This is a perfect place for leads to make a small commitment and get a feel for my work, without pressure. It’s a “one stop shop” for my library of content, and it’s much more organized than Facebook, which isn’t really designed for curating content and making it easy to find what you’re looking for.

This is what works for me. For you, a different strategy may work.

That’s my take on Facebook groups, but not the only one:

There are many VERY successful marketing coaches who like Facebook groups much less than I do. (I’ve heard “Facebook groups suck” more than once) I use them, and found a rhythm with it that I’m liking. Will I continue to use Facebook groups in the future? I don’t know.

If you have had luck in generating new leads with a group, and you enjoy the process,then more power to you, and keep going. If you have a larger group, your experience and time commitment will be vastly different than mine.


You can do something similar on Instagram, but to be honest, it’s not my primary focus and I’m not the right one to speak about this platform.

I will say that it’s not the most effective search engine nor the best option for building a community. It worked well for my Balkan Nomad project, which was about primarily visual content.. but it’s not high on my priority list for Tech and Wine Media.

It could be perfect for you if you are a hairstylist, in the fashion industry, if you create your own physical products, or focus on visual content.

6. Be focused and intentional about the journey you take your audience, leads, potential clients, and clients through.

Social media CAN be a key player in the entire client journey, so that you can address the needs of your ideal clients or customers according to where they are at in both their personal journey and within the context of the buyer’s journey.


The buyer’s journey for most service-based businesses tend to be longer than for that of commodities, lower-priced physical products, impulse purchases, or services and products based on convenience and telling a visual story.

For example, if you are a hairstylist in my area and you show me some pictures that wow me, I may just head over to your salon right now.

If your services are more based on long-term commitments and specific processes or strategies, your leads are going to need multiple touch points, generally 7-10, before they buy. This is especially true for services that are less tangible or take more time to understand, or for high-ticket items, obviously.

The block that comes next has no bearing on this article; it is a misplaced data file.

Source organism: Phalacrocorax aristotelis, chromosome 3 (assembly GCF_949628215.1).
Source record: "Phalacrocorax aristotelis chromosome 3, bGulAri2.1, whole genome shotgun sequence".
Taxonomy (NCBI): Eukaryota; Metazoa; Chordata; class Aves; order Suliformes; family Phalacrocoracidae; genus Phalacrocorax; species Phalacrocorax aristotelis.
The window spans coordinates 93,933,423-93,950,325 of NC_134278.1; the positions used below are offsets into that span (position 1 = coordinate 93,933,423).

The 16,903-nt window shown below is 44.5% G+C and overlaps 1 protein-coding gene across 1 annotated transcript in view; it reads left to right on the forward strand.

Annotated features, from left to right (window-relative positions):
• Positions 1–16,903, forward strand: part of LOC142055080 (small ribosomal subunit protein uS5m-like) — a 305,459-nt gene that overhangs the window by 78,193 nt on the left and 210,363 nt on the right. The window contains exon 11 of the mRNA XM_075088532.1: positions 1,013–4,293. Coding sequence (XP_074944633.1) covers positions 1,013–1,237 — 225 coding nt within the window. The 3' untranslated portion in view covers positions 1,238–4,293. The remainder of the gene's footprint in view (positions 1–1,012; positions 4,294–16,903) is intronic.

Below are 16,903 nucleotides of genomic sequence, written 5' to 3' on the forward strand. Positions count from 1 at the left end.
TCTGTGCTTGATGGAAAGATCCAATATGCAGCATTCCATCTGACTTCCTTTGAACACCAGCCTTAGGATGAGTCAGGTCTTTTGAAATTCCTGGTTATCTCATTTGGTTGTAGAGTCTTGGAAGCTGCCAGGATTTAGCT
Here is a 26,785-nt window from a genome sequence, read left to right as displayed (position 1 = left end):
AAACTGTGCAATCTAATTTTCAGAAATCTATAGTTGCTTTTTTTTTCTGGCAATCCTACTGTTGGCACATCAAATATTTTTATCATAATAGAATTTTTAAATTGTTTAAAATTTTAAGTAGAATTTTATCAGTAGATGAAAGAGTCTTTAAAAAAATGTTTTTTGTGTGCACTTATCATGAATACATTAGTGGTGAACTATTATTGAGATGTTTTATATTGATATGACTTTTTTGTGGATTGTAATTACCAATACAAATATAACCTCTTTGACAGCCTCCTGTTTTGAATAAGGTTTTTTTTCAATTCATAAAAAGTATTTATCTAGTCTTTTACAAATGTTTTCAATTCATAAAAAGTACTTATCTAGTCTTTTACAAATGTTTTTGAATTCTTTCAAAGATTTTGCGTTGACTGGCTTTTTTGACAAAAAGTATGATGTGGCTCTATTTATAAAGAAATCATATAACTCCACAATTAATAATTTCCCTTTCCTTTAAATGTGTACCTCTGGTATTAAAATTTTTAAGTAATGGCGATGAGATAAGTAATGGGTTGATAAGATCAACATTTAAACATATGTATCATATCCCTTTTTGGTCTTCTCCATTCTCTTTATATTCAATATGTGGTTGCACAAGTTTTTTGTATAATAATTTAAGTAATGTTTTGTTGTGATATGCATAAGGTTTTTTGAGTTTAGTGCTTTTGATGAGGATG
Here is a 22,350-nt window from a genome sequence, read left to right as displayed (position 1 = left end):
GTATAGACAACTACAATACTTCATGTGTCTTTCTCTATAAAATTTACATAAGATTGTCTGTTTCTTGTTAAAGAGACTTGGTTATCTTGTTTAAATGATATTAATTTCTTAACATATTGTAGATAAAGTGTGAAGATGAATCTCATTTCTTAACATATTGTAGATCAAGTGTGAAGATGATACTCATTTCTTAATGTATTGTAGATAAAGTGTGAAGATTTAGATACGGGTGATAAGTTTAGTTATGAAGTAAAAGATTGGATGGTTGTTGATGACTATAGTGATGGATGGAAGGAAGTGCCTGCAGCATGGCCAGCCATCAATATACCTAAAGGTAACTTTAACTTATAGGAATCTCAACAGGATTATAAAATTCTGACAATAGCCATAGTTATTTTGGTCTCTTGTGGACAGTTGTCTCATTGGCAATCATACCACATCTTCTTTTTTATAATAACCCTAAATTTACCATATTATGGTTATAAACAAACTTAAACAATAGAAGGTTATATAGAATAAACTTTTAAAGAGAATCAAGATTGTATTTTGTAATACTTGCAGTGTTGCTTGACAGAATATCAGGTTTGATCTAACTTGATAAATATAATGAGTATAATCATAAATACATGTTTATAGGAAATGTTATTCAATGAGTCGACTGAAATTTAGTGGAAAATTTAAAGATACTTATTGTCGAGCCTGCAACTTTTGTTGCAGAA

These touch points are not about pressure or sales, but building trust. There is no attachment to outcome, since it’s more of a math game.

These built in, intentional, and essential “touch points” are designed to nurture and build trust.. OFF their dang platform, and on yours. Having this system in place is critical for service based businesses  based on expertise and applying a strategy in order to help clients, patients, and customers get the results they desire.

Taking cold leads and earning their trust so that they naturally become warm and hot leads is a thoughtful and creative process that you own.

There is no ONE way to do this.

The key is in creating a chronological journey and even a story arc that makes sense to a human brain, rather than being bombarded with fragments that take work to piece together, if they are remembered at all.

Where does social media fit in? Honestly, it depends. There’s too many variables to go into here, and it’s about what works for you.

I go into this in detail in the Future Proof Your Business Toolkit, which takes you through the entire process of creating a new business model based on having at least one digital offering, step by step, even if you are starting from scratch. I’m all about starting simply and the “80/20” rule.

Being intentional also helps you.

By remaining focused, pacing yourself, and setting up some of your work flows to happen automatically, you can capture and nurture more leads over time without having to be a slave to multiple social media channels.